Ilona Amos: Flushing contact lenses contributes to a global disaster

Our toilet habits continue to be a major source of shame. And I'm not talking about men who don't follow correct seat etiquette. Folk are continuing to flush away items that the sewage network cannot deal with and which should be disposed of in a bin.

Discarded contact lenses usually end up in wastewater treatment plants where they are processed along with sewage. Picture: File Image

Litter clean-ups show this debris is landing on beaches and in our seas in increasing quantities, adding to the rising mountain of plastic pollution blighting the environment. Unflushables include wet wipes, cotton buds, sanitary products and nappies. But now a new problem has been identified: plastic-based contact lenses.

Over the past 10 years or so there has been a dramatic rise in the number of people using softer contact lenses, particularly the disposable versions. Around 4.2 million Britons wear lenses, resulting in sales of 780 million each year in the UK alone.

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The latest figures from the Association of British Dispensing Opticians show 96 per cent of users opt for lenses that are used for just a day, a week or a month, then thrown away.

The numbers are even more staggering across the pond, where more than 45 million Americans use contact lenses. Now scientists in the United States have found that one in five of wearers will chuck old lenses down the sink or toilet when done with them.

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The discarded discs usually wind up in wastewater treatment plants, where they are processed along with sewage. The researchers found contact lenses – which can be made from various types of plastic – were partially degraded during treatment, breaking down into smaller pieces. These can end up in the environment via water overflows or in sludge spread on agricultural land as fertiliser, where they pose a risk to wildlife – and potentially human health.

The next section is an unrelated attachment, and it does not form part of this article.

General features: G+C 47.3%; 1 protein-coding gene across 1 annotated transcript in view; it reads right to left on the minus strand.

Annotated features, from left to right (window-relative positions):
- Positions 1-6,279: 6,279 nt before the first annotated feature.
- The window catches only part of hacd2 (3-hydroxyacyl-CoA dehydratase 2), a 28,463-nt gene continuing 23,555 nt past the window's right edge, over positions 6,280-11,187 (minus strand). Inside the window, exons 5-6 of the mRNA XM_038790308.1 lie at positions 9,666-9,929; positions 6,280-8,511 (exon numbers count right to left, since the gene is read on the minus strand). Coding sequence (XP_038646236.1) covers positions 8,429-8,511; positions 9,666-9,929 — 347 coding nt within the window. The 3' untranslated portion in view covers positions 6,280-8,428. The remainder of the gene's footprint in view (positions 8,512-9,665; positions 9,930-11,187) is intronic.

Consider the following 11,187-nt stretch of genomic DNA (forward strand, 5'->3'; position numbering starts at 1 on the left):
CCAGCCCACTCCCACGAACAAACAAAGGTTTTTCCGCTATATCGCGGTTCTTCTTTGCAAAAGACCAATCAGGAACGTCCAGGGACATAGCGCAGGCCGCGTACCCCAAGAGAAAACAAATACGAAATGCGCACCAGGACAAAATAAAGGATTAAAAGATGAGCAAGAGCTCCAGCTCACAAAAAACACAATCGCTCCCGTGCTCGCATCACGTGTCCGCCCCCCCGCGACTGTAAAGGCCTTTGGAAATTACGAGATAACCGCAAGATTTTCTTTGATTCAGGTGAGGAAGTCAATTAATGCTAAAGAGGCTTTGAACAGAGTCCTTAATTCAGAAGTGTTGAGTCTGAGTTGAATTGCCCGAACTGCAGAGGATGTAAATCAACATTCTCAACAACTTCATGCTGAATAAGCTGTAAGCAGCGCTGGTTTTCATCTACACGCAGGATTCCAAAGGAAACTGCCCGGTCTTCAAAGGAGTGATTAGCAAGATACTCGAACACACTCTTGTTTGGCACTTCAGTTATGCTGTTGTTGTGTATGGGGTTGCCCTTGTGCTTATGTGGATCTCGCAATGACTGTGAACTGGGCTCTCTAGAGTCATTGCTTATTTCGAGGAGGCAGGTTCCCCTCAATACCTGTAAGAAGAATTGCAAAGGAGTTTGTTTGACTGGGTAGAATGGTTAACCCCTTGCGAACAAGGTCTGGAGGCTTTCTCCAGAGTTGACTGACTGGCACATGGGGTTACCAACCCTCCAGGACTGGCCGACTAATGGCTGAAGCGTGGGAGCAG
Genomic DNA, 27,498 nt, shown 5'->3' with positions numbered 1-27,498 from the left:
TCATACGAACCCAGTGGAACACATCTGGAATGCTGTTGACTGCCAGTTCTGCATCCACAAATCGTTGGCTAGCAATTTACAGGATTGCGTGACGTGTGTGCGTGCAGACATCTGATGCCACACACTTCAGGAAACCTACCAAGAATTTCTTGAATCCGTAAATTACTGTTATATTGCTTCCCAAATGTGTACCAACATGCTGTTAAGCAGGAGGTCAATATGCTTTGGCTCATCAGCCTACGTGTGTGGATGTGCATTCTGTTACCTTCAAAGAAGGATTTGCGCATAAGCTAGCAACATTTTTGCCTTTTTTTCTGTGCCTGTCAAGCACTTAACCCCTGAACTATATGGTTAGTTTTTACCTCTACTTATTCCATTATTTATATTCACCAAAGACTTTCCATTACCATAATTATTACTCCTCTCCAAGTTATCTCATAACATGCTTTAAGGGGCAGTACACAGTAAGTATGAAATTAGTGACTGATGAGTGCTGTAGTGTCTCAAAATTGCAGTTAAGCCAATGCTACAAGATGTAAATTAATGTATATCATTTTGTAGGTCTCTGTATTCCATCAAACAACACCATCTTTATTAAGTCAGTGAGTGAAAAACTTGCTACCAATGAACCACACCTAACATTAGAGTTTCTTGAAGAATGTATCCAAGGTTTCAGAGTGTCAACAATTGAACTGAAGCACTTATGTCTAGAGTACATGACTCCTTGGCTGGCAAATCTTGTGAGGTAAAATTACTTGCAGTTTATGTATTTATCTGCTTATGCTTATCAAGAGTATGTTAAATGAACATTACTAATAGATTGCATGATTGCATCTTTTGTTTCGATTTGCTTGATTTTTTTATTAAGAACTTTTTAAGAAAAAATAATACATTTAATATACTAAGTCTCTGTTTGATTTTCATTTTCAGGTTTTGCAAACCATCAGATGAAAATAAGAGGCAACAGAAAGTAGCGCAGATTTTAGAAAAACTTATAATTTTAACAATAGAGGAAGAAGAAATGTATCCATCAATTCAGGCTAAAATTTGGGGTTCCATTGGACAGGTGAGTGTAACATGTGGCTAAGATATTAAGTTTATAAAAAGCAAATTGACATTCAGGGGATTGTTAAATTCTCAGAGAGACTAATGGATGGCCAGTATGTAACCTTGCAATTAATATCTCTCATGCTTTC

The likes of shellfish and filter feeders can eat microplastics, mistaking them for food. This can cause health problems or even death due to starvation. Microplastics can also pick up harmful chemicals and pass them on to anything they come into contact with.

You might not think a few bottom-dwellers matter much in the big scheme of things. But these creatures are at the bottom of a long food chain that has us at the top.

Recent tests on wild mussels – taken from eight coastal locations around the UK, including Scotland, and eight supermarkets – revealed 100 per cent had microplastics or other debris such as cotton and rayon inside them. Based on the findings, experts estimate diners will scoff around 70 pieces of debris in every 100 grams of mussels eaten.

And seafood is not the only route for plastic to turn up in people’s diets. Microplastics have been found in other food sources and in drinking water – even bottled.

Thanks to what is being dubbed the Blue Planet effect, we are finally beginning to wake up to the damage being caused by our addiction to plastic. And this new study, from Arizona State University, confirms that what we do in the smallest room in the house is increasingly coming back to haunt us – possibly on our dinner plates. Not a nice thought.

Plastic-stemmed cotton buds and microbeads in cosmetics products are being banned to cut plastic pollution, but image-conscious myopics will be praying their disposable contact lenses don’t go the same way.

The answer is clear. We would do well to remember the mantra: only ever flush the three Ps. That’s ones, twos and (loo) paper.